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The Crooked Creek Civil War Museum is a hands-on museum built on a battle site from the Civil War. The museum displays hundreds of authentic relics that visitors can handle and observe up close. Additionally, the museum has 40 acres of land where U.S. soldiers under the command of Colonel Abel Streight battled troops under the command of Confederate General Nathan Bedford Forrest in the spring of 1863. Streight's objective was to sever supply lines between Chattanooga and Atlanta by destroying key sections of the Western and Atlantic Railroad, but he was unable to secure this objective after being attacked by several divisions of men under the command of Forrest. Operating behind enemy lines, Streight surrendered owing to a belief that he was outnumbered. Visitors to the museum can also explore the area where this battle occurred.

Crooked Creek Civil War Museum

Crooked Creek Civil War Museum
The grounds of the site contain holes in the ground where soldiers could have entrenched themselves for protection and visible bullet holes in large rocks. While Streight was an opponent of slavery, Forrest had been a notorious slave trader. During the war, Forrest regarded as a competent military leader and many white Southerners celebrated his capture of Colonel Streight's small army both before and after the Civil War. In fact, Rome Georgia erected a statue honoring Forrest in 1908.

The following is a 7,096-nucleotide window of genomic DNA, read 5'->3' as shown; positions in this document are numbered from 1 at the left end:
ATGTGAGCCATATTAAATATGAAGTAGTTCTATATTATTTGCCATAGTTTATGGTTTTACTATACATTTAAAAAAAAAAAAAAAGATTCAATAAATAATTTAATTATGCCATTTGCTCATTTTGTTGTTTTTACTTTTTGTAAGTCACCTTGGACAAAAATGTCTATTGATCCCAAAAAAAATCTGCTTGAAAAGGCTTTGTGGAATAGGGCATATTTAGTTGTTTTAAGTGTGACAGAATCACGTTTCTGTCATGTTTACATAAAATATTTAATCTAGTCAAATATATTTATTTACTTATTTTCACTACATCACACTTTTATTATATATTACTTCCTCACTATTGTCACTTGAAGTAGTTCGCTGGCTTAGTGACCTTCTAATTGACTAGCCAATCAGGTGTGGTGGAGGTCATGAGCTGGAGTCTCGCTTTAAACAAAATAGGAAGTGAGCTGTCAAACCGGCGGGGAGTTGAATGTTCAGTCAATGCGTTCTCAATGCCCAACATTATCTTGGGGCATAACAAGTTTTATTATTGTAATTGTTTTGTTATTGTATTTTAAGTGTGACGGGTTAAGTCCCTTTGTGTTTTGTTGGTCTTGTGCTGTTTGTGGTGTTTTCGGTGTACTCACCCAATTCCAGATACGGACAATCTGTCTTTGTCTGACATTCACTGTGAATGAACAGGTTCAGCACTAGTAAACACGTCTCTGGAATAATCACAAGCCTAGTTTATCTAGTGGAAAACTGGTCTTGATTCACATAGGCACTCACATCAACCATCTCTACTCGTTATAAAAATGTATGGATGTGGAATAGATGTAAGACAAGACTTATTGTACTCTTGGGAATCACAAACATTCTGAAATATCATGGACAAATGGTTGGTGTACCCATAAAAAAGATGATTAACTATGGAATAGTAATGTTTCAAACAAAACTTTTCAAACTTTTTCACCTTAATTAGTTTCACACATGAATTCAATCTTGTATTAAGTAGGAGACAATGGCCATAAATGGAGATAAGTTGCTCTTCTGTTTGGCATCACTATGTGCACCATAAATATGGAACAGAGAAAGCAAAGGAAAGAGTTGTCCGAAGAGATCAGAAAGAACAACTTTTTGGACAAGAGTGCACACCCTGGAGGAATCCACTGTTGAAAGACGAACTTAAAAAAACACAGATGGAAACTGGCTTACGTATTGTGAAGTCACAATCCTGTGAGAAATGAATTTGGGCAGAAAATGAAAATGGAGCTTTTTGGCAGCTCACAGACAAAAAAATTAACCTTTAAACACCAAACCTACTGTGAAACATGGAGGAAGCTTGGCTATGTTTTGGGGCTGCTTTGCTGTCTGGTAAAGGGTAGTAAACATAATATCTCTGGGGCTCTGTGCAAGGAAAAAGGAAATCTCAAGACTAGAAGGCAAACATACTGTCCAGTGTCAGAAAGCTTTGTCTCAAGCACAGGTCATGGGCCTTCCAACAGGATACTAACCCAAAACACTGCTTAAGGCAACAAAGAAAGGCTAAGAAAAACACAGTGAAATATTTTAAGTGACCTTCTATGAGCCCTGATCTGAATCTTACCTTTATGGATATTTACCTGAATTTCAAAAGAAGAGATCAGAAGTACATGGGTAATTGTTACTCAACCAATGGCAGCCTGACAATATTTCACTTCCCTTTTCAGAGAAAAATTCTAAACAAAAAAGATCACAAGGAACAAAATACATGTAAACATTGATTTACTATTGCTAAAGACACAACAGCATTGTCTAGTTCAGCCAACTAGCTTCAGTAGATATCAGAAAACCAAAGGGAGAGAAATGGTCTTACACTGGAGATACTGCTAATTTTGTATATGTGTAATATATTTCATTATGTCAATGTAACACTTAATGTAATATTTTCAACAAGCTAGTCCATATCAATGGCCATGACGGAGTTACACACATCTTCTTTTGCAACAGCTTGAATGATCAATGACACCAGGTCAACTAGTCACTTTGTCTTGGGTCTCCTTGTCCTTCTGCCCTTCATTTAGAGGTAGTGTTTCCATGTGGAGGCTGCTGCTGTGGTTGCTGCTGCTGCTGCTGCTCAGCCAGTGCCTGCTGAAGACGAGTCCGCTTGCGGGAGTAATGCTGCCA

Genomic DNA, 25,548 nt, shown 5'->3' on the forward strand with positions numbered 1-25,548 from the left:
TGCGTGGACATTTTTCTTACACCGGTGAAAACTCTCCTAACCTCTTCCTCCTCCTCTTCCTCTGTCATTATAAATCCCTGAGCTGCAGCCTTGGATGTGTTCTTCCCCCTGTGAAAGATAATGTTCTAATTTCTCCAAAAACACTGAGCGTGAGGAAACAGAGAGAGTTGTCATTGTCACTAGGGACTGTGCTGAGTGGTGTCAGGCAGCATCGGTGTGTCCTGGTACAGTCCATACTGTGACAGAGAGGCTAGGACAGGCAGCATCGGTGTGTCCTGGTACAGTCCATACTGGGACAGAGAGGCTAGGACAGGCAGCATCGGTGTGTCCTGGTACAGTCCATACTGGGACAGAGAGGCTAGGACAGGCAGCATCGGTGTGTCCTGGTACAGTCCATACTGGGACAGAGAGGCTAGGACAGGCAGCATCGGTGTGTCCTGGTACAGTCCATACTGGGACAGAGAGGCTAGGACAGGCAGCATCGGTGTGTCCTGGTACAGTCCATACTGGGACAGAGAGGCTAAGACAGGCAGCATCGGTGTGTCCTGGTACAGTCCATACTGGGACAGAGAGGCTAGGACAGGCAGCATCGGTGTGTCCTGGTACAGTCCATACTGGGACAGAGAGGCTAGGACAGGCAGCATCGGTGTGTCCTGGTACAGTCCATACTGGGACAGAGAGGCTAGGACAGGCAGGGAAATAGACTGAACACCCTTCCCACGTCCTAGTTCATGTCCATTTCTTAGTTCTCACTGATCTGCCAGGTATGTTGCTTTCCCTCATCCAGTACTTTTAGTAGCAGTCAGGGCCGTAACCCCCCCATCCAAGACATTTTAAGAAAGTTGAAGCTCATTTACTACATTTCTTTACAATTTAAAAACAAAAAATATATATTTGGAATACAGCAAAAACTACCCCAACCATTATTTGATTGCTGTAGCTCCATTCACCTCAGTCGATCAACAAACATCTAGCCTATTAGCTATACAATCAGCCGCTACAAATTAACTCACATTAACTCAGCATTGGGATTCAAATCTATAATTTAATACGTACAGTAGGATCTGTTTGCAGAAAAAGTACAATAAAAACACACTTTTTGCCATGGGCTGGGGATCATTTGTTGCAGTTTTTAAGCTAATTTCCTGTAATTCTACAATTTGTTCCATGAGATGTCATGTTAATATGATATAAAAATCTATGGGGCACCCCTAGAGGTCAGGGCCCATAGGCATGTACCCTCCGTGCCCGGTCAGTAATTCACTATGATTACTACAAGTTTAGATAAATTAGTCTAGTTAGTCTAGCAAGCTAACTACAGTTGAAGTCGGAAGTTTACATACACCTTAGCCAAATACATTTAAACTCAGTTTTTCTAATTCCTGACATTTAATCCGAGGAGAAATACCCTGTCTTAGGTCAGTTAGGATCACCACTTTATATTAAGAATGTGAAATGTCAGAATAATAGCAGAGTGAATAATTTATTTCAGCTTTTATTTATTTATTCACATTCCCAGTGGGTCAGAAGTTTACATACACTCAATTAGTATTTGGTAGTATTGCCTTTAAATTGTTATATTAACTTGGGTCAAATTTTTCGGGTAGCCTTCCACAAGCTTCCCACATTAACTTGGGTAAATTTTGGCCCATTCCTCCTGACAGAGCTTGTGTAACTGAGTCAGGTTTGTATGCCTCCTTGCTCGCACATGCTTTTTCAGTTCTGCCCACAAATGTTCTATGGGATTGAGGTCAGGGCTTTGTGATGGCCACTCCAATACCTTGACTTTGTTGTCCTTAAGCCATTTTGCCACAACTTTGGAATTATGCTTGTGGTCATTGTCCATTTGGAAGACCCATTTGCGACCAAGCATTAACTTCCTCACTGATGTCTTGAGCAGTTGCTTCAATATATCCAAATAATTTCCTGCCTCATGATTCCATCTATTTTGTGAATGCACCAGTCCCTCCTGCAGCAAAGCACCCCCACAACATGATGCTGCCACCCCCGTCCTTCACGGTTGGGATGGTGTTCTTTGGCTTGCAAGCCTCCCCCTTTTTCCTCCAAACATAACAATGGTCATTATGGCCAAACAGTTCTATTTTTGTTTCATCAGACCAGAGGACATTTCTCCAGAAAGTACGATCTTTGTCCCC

Today, Nathan Bedford Forrest is best known for ordering or allowing his men to slaughter Black soldiers after they surrendered at Fort Pillow. After the Civil War, Forrest founded the Ku Klux Klan as a secret society for former Confederate soldiers. Members of the Klan launched waves of terrorist attacks on African Americans during Reconstruction as part of their attempt to reverse the outcome of the Civil War and return people of color to a status where they had no political rights or economic opportunity.

The Klan's wave of terror was temporary halted by the Enforcement Acts of 1870 and 1871 which empowered the government to arrest klan members and others who were terrorizing African Americans. Attorney General Amos T. Akerman, a former Confederate officer, rigorously enforced these laws. Like other former Confederate officers who upheld the Constitution on behalf of Black voting rights, Akerman was villainized by white Southerners in his own time and largely forgotten today. 

Founded by Fred Wise, the museum opened in April 2006. Wise and his family maintains the museum and the surrounding land, making sure the signs of the battle are visible and preserved. Established from Fred's own collection and donations from others, the Crooked Creek Civil War Museum allows visitors to handle the artifacts and become familiar with Civil War history in a new way.
Streight's Raid. Encyclopedia of Alabama. October 30, 2017. Accessed May 25, 2019. 

North Alabama Tourism. Accessed May 24, 2019.